Judicial recusals are a serious topic, but Indiana law professor Charles Geyh can’t help but wonder how much lawyers and the public really know about requests and reasons for judges to step away from a case.
He recalled an actual case in which a litigant or lawyer sought recusal because the judge had chased him around the courtroom with a baseball bat. The jurist had two basic choices: to rule the motion has merit and warrants recusal, or to question the motion’s truthfulness and opt against stepping aside.
Nothing like that has happened here in Indiana, but the Indiana University Maurer School of Law – Bloomington professor wonders if that did happen here whether the judge would even have to acknowledge that situation when handing the case off or deciding to keep it. The state does not specifically track recusals in order to know how often they are happening and provide the legal community a full picture of recusal decisions from those on the bench.
Largely it’s a matter of trust, and the judges are expected to abide by judicial canons that require them to always remain impartial and avoid potential conflicts.
“Those big recusal cases serve as exclamation points for the idea that judges are people, too,” said Geyh, who is associate dean of research and a national expert on judicial ethics and recusal. “While the cases may be on the outer edges of what’s actually happening, they do raise a basic fundamental issue the judiciary should always be thinking about.”
While most recusal requests arise at the trial level, some do come up at the appellate stage for justices and judges who might have some personal involvement or interest in a case. Though not very common, the most common recusals involve appellate judges who’d ruled on a case as a trial judge before it reaches the higher court, or judges who’d worked as a lawyer on a case or with a firm handling that matter.
Supreme Court spokeswoman Kathryn Dolan said neither the court nor appellate clerk’s office officially tracks recusal data, and the judges and justices aren’t required to specifically outline if they are stepping aside or what reasons may exist for a recusal.
Annual reports show a category for “recusal opinions” in the tables breaking down the court’s caseload each year, but those figures mark when a justice actually wrote an opinion on a case about why he had recused himself. The reports for the past decade show that only Justice Robert Rucker had done that on a case in the 2002-03 term, but details of that appeal weren’t immediately available through the appellate court.
The state’s Judicial Code of Conduct, largely based on the American Bar Association’s model code, includes a particular provision – Rule 2.11 – dealing with disqualification. Commentary for the rule says a judge is disqualified whenever his or her impartiality might reasonably be questioned, and that a judge’s obligation not to hear or decide those matters applies whether a motion to disqualify is filed. One provision instructs judges to disclose on the record any information that the parties might reasonably consider relevant to a possible motion for disqualification, even if the judge believes no basis exists for recusal.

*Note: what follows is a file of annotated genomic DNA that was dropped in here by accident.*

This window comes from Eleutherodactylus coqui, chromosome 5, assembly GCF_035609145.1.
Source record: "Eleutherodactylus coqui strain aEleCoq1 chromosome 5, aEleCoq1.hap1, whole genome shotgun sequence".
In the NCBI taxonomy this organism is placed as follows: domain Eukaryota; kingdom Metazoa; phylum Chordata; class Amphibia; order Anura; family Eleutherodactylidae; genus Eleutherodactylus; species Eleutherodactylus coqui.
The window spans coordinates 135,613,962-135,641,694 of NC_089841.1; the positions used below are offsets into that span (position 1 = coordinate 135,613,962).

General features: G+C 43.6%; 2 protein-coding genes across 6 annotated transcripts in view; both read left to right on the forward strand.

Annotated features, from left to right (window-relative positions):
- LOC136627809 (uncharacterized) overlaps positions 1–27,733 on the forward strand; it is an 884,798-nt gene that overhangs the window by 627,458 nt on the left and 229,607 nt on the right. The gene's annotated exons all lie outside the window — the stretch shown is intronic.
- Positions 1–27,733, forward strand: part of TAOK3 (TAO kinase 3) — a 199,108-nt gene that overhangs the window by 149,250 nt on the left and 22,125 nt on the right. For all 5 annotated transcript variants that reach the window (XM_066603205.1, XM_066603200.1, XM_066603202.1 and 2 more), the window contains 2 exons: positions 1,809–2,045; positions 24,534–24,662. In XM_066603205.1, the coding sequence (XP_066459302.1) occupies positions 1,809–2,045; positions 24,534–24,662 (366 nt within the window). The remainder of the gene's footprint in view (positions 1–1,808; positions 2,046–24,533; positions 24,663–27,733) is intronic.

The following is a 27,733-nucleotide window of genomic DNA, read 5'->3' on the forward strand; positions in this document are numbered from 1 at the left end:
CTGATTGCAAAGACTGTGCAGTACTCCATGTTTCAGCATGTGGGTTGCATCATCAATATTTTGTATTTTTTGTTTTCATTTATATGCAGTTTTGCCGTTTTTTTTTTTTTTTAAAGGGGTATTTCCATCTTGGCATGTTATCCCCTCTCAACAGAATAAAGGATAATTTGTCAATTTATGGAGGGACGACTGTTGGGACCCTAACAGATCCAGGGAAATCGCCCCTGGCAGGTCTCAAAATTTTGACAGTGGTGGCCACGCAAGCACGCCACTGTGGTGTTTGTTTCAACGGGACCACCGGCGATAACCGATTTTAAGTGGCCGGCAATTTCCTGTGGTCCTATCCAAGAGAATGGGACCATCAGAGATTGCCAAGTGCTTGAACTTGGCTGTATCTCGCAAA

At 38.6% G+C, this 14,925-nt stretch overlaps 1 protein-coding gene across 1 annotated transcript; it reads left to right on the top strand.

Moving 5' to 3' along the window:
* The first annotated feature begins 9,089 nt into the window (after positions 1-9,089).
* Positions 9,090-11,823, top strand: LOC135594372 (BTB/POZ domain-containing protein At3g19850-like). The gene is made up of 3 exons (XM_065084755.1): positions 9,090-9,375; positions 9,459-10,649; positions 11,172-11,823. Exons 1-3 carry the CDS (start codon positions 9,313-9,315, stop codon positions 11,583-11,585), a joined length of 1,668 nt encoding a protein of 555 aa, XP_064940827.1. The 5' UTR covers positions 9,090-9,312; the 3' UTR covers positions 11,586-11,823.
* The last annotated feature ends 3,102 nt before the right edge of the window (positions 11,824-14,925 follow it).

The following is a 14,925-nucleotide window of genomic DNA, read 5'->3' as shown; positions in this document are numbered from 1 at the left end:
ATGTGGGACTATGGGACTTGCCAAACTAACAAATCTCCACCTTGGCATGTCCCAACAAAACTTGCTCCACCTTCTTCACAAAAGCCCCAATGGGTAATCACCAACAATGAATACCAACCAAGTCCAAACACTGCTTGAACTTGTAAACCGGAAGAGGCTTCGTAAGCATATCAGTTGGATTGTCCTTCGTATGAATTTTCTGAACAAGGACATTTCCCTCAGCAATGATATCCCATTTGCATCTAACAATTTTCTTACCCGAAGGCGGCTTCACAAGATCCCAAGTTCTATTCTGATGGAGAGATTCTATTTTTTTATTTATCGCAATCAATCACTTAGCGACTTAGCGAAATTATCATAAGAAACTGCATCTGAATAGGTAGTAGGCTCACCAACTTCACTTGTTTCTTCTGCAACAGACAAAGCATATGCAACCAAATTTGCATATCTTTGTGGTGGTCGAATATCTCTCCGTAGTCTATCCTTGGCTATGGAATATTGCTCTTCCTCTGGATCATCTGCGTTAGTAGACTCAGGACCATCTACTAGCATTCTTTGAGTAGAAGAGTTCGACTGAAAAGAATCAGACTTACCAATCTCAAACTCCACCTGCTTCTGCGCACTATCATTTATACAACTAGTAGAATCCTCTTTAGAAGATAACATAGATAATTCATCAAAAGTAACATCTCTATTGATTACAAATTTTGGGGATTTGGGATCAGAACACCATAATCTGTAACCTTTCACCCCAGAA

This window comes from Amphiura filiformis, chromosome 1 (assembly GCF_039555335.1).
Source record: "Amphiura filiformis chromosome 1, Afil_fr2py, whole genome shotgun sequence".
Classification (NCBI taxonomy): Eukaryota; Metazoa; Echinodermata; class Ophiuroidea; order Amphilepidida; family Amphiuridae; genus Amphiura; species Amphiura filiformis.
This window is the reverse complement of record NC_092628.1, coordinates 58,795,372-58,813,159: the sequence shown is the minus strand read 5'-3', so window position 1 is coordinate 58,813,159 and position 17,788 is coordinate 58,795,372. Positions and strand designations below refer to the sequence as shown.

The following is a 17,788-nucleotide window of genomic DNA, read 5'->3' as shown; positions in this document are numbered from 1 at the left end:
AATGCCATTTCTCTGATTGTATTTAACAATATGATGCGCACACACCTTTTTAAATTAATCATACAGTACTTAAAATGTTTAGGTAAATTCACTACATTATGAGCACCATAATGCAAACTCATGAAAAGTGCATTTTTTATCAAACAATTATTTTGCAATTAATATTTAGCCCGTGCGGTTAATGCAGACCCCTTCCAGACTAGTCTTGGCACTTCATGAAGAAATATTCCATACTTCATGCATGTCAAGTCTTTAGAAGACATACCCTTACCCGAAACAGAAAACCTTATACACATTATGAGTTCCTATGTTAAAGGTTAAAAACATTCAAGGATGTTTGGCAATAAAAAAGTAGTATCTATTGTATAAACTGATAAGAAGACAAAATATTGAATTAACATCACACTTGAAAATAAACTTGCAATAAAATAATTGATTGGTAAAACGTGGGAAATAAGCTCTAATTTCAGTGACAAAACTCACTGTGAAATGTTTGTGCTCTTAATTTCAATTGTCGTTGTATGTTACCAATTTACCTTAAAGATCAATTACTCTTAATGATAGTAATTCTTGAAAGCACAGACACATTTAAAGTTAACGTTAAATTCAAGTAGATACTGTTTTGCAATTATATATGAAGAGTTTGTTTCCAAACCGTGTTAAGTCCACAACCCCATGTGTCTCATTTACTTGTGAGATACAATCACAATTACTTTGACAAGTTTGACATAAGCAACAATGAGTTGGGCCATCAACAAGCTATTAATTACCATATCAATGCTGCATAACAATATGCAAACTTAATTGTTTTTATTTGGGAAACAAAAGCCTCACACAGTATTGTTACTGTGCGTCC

At the appellate level, the issue has come up periodically through the years. A lawyer in 2008 wanted Chief Justice Randall Shepard to recuse himself on a case about a township fire district merger because of his past work on a local government reform committee that recommended merging more of those fire departments statewide. He chose to not participate. Another issue was a famous Indiana Court of Appeals case about public records involving the Indiana University Foundation, which the judicial panel members were a part of or had contributed to. They entered an order disclosing those facts and gave the parties a chance to seek new judges, but no one asked for them to step aside.
Most recently, the recusal topic came up when Justice Frank Sullivan recused himself from an appeal involving the state Medicaid system and the Indiana Family and Social Services Administration. In an Aug. 31 per curiam opinion in Anne W. Murphy, et al. v. Jannis Fisher, et al., No. 49S02-1008-CV-463, a line at the end of the opinion simply notes that Justice Sullivan didn’t participate in the case that was first filed in 1992 by Medicaid recipients and providers because of high transportation costs.
After at least one media inquiry about his non-participation, Justice Sullivan filed an entry Sept. 1 about the case on why he hadn’t participated. Dolan said that entry wasn’t a requirement but a personal decision by Justice Sullivan.
“A question has been raised as to why I did not participate in the decision,” his entry states. “My wife, Cheryl G. Sullivan, is a predecessor to Anne W. Murphy as Secretary of the Indiana Family and Social Services Administration and the facts suggest that certain events relating to this litigation took place during her tenure.”
However, the entry didn’t mention the justice’s personal background as legal counsel for Gov. Evan Bayh in the early 1990s, when he was a part of an administration that implemented Medicaid reforms in the state that led to lower transportation rates – an issue central to this particular appeal.